13. Drabkikker says:

    @ Yenlit and others:
    Vrijen is indeed the polite Dutch word for having sex. However, the past tense would not be vreet (at least not in standard Dutch), but vree. Rather, vreet the singular form of the impolite verb for ‘to eat’ vreten, cognate to German fressen. As a noun, de vreet is an (again, impolite) term for somebody’s mouth or face (the thing you vreet with). For instance, Hou je vreet (== German Halt deine Fresse) could be translated as ‘Shut your face’.

    However this may be, the phrase as a whole (either written or spoken) doesn’t strike me as Dutch, and, considering grandma’s ethnic background, this doesn’t seem too likely an option anyway.

  14. Squary says:

    Pretty much what stuna mention, but if the pronounciation of “i” is “eye”, it sure as hell isn’t Croatian. How many languages can spell [ai] as “I” apart from English? And is “I de vreet” actual SPELLING or anywhere close? For all we know, it may just as well be two or one words.

  15. Yenlit says:

    @Stuna – all suggestions while tinkering around with google translate seemed to offer words with the notion of ‘boil’, ‘cook’, ‘ferment’ and ‘digest’ in the Slavic language selection.
    @Drabkikker – of course you’re right, I should of written: second person DIALECTICAL singular past indicative of vijen.
    Sorry about that.

  16. stuna says:

    Krittles [5] explained “The number of words in the phrase can be off it could simply be only one or two words. I keep soming up with Ide de vriet or Ide dev veriet…”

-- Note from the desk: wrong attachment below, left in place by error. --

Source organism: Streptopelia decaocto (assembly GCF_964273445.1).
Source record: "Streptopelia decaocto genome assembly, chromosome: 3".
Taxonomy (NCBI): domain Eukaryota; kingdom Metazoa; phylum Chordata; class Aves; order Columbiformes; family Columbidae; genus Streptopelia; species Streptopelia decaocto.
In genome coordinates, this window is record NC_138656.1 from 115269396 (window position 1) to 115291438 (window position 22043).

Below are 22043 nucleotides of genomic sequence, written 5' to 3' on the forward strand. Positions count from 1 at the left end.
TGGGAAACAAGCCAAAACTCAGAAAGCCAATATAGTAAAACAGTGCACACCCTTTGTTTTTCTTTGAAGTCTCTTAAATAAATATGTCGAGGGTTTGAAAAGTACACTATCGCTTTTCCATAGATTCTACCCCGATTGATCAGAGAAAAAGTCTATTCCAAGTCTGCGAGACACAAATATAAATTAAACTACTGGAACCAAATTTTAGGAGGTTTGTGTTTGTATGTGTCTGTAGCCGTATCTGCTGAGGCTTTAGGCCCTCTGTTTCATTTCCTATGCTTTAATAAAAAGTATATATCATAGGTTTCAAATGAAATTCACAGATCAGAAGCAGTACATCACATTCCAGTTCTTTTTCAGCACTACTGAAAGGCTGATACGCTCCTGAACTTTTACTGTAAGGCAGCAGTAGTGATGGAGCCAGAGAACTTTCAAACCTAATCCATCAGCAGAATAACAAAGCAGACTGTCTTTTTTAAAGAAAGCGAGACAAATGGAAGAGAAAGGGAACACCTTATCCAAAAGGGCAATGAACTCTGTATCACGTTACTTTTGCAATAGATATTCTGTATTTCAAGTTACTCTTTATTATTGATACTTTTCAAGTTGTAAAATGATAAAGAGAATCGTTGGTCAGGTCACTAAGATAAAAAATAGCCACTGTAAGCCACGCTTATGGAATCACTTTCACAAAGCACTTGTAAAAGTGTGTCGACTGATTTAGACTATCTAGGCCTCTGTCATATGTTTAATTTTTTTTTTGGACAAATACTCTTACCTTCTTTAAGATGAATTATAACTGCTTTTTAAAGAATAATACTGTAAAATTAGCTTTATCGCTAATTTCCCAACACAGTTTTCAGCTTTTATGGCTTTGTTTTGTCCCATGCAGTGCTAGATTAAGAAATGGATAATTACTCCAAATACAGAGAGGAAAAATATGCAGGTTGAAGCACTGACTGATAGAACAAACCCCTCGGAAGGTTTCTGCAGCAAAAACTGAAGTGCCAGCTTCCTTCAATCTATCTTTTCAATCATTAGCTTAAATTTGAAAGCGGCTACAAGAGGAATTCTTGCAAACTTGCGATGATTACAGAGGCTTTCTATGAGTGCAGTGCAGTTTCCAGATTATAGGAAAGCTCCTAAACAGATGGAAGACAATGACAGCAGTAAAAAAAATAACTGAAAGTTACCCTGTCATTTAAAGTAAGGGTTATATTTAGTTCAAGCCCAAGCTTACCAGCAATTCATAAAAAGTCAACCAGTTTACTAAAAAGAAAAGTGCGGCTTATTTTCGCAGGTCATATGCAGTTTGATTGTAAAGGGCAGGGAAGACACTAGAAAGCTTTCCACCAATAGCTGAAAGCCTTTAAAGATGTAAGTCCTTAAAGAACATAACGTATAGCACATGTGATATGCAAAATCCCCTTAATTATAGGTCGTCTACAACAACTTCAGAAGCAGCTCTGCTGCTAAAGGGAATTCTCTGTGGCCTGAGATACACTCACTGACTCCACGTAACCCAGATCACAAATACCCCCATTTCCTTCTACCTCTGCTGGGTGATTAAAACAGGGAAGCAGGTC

So…
    @Yenlit [15]
    How can we expect to translate something we don’t know how to spell/write? The only thing we know is pronounciation: “which sounded like ‘eye deh vreat'”. GT works with written words, AFAIK, not spoken words. In order to “tinker around with google translate” one has to assume certain spelling (something we can’t be sure of) – that’s what I was geting at in [12].
    @Squary [14]
    Excatly! See above…
    Because we don’t know actual spelling, who says that ‘i’ has to be single word (and therefore an english word)? As much as we know it could be spelled together ‘eye-deh’ – hence what I said in [12]: it corresponds perfectly with the pronounciation of croatian phrase ‘ ajde v rit’.

  17. LAttilaD says:

    Absolutely sure it has nothing to do with Hungarian. There is no Hungarian word beginning with vr. Also, the diphthong [ai], what’s the pronunciation of English I and eye, is very rare (and it’s never a real diphthong since Hungarian doesn’t know diphthongs).

  18. bronz says:

    I think stuna’s definitely in the right direction.

    “Ajde” is a very common Croatian (& Serbian/Bosnian, even Slovak) expression. When used alone, it means more or less “come on,” “let’s go,” or “let’s get going,” etc.

    As Yenlit pointed out, the consonant sequence v-r-t gives the possible translation “to digest” (“variti” in Croatian), so regardless of what the exact vowels are and the conjugation, this is a very plausible conclusion given the context. Krittles’ great-grandmother must have said something equivalent to “(come on,) eat up.”

  19. Eliza says:

    @Drabkikker – Ik weet waar jouw huis woont!!!!! ;-)

  20. stuna says:

    ‘variti’ is not croatian for ‘to digest’. Croatian word for it is ‘probaviti’.

  21. bronz says:

    I found it on various online dictionaries as a possible definition. It is entirely possible that three generations ago the great-grandmother in question did not speak a dialect/variety word-for-word similar to standard Serbian/Croatian/Bosnian today. Krittles did mention her great-grandmother was part Slovak too; who knows what variety she spoke exactly.

  22. flo says:

    It sounds an awful lot like the Romanian expression ‘Haide bre’ which I’d translate into ‘Come on, dude’. I think it’s used in other parts of the Balkans too.